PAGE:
If you've never heard of Draytek, you can be forgiven. It's not exactly a name in consumer computing products. However, its routers work just as well in a home as they do a small office, as many people have found, and word of mouth has proven good for the company too; it's spoken highly of in the HEXUS.community, for example.
So what does the Vigor2800VG deliver? Extracting the juicy bits from its spec, here's what you get:
- ADSL, ADSL2 and ADSL2+ support
- 4 port 10/100 switch
- 802.11g 54Mbps (and Super-G 108Mbps) wireless
- QoS assurance
- USB printer port (print server)
- VPN support
- Firewall (stateful or stateless)
- UPnP support
- 2x VoIP ports (use VoIP with a regular phone)
- Virtual LAN
- Syslog & SNMP
- Content filtering
There's more, but instead of subjecting you to a page of specs, you can if you so wish visit the Draytek website for more info.
In the Vigor2800 range, the V stands for VoIP and the G means super-G wireless. There is one model in the Vigor2800 range that does more than the 2800VG and that's the 2800VGi. With that you get an ISDN interface too, something no home user's likely to have coexisting with ADSL unless you have both a POTS and ISDN line running into the property. Regardless, it does everything your regular wireless router would do, and then a bit (or is that a lot?) more. We'll see when we peruse the web interface in a little while.
There she is. Not the prettiest piece of kit. Just as it's reassuringly expensive, it's reassuringly large, about 2.5 times the size of the Safecom router and with three times the flashing lights... always a good sign.
To the rear are the two wireless antenna connections. Then, from left to right we have the USB printer port, DC-in and power switch, two RJ-11 sockets for using VoIP with regular telephones, four RJ-45 ports, another RJ-11 for the ADSL line and finally a hardware reset button.
Blue is the router, so blue too is the bundled CAT 5 cable. There's also a utilities disc, plus a quick-start guide and a guide to trial version of SurfControl with is part of the router's software.
Here we have the two antennae, some post-it notes (OMG!), a cable for the ADSL line and two adapters to connect BT-style phone connectors up to the RJ-11s on the router. Why the hell does this thing ship with post-it notes? Who cares, we all love them. Oh, there's a power adapter too. It's a bundle that ensures all of the product's features can be made use of.
Now the moment you've all been waiting for... a look inside.
As you'd expect from the size of the casing, it's busier on the inside than our Safecom. Starting on the right, towards the middle of the board are two AMD chips, one for each phone socket, though a quick bit of Googling didn't reveal exactly what they do. Below them is a Voicepump VP101 VoIP chipset. To the left of that is an EON EN29LV320B, a 4MiB flash memory part. Moving left onto the next chip and it's 16MiB of Winbond SDRAM that'll run at 166MHz. Upwards takes us towards the IC+ 5-port network switch chip. Skipping past the big diamond chip for a moment and moving to the left of that is a Conexant ADSL chipset.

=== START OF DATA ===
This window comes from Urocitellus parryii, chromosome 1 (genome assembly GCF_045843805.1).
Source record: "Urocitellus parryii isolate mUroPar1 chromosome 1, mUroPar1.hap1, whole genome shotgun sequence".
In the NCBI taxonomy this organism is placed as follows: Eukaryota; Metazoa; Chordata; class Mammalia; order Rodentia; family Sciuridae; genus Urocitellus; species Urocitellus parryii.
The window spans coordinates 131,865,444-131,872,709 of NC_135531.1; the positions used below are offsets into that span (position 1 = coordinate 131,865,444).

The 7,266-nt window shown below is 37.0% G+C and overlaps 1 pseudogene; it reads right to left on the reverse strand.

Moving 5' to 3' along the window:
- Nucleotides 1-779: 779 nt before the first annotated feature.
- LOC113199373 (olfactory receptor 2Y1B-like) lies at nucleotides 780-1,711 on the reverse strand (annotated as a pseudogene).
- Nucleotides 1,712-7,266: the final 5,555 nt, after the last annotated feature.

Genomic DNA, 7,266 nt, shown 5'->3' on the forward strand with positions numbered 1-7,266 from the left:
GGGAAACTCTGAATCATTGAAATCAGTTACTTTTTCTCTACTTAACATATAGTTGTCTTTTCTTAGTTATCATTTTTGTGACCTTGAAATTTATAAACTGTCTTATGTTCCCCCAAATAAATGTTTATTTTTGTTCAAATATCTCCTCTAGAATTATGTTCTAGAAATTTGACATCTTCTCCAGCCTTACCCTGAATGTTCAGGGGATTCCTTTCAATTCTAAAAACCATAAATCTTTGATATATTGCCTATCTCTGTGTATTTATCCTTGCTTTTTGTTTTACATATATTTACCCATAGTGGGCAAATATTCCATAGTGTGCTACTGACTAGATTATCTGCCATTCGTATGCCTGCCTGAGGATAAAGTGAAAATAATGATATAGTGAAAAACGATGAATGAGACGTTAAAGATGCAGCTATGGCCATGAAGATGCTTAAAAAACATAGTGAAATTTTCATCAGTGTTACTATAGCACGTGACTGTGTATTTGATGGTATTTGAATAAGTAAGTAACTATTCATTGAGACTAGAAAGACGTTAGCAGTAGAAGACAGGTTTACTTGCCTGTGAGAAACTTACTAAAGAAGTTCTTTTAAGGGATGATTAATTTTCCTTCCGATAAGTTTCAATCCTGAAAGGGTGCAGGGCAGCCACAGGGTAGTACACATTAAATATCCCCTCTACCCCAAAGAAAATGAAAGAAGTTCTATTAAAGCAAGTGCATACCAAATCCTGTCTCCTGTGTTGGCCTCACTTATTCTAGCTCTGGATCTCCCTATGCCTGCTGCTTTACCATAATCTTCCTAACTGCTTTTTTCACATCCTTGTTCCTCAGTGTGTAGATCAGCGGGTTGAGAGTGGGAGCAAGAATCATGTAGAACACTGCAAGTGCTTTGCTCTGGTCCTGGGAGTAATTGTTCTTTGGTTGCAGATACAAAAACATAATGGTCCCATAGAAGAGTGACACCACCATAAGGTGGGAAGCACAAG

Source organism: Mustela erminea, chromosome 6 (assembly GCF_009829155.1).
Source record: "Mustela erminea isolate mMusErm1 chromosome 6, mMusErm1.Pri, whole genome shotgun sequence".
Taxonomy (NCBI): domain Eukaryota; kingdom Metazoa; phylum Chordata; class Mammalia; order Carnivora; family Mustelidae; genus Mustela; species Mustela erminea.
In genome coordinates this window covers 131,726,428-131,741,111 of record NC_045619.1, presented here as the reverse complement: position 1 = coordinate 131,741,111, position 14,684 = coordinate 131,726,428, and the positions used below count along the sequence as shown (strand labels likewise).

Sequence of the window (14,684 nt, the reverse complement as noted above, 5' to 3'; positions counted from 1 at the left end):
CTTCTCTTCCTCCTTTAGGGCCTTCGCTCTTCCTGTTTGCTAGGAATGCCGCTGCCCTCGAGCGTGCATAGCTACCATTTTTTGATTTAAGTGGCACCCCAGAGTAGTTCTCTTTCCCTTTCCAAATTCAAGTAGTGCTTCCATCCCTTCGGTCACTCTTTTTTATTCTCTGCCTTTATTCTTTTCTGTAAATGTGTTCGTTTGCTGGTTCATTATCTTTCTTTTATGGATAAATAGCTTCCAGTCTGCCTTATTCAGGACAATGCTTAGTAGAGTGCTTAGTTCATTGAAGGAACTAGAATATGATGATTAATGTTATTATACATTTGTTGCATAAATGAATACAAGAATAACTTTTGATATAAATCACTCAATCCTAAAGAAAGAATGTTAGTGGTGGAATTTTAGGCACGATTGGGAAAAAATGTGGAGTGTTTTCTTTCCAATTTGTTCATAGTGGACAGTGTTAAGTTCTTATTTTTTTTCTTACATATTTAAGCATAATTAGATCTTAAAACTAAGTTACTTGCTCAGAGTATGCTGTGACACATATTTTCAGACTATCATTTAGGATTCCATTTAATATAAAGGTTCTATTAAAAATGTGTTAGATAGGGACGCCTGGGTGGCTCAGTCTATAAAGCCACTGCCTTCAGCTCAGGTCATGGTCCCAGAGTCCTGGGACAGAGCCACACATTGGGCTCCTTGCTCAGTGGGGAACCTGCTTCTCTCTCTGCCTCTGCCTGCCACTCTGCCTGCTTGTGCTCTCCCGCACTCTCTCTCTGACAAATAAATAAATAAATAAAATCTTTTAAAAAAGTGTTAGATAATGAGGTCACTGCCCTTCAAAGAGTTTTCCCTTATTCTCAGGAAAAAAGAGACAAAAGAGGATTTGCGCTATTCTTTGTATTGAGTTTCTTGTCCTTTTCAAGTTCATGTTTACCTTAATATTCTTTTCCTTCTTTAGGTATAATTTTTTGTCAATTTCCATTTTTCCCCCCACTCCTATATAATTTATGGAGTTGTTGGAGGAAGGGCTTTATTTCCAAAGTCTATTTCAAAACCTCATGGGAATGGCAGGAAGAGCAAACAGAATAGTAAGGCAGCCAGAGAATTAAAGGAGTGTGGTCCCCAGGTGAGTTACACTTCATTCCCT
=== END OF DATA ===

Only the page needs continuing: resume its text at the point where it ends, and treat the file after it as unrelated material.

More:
The big daddy chip in all this is a Samsung S3C2510. Inside the packaging is an ARM940T at 166MHz, just like in the Safecom router (save an apparent 2MHz core clock difference). However, this chip is a little more generalised than the Conexant CX82310. The presence of the separate Conexant ADSL chipset hints at this. Still, there remains a lot on this puppy, including two 10/100Mbps ethernet controllers, a PCI/PC Card controller, a two port USB 1.1 root hub, along with caches and buses that leave the Computer Systems Engineer in me salivating.
This chip can support over five PCI cards if need be, or a PC Card. In this case it's got an interface you'll find on laptops - miniPCI - for one of these:
It's a miniPCI Wi-Fi card. More specifically, it's a Gigabyte product, designed purely for System Integrators. It'll run 802.11b/g networks and supports 108Mbit Super-G wireless networking too.
So we've got more discrete components, ADSL signal processing handled by a separate chip and more connectivity than the CX82310 can support (the extras being VoIP and USB printers, although couple the CX82310 with a CXP9168 or a CXP9468 voice processor and you could in fact get VoIP). Yet, the very same ARM940T architecture is doing the processing.
It's about time we set this thing up to see what it can do.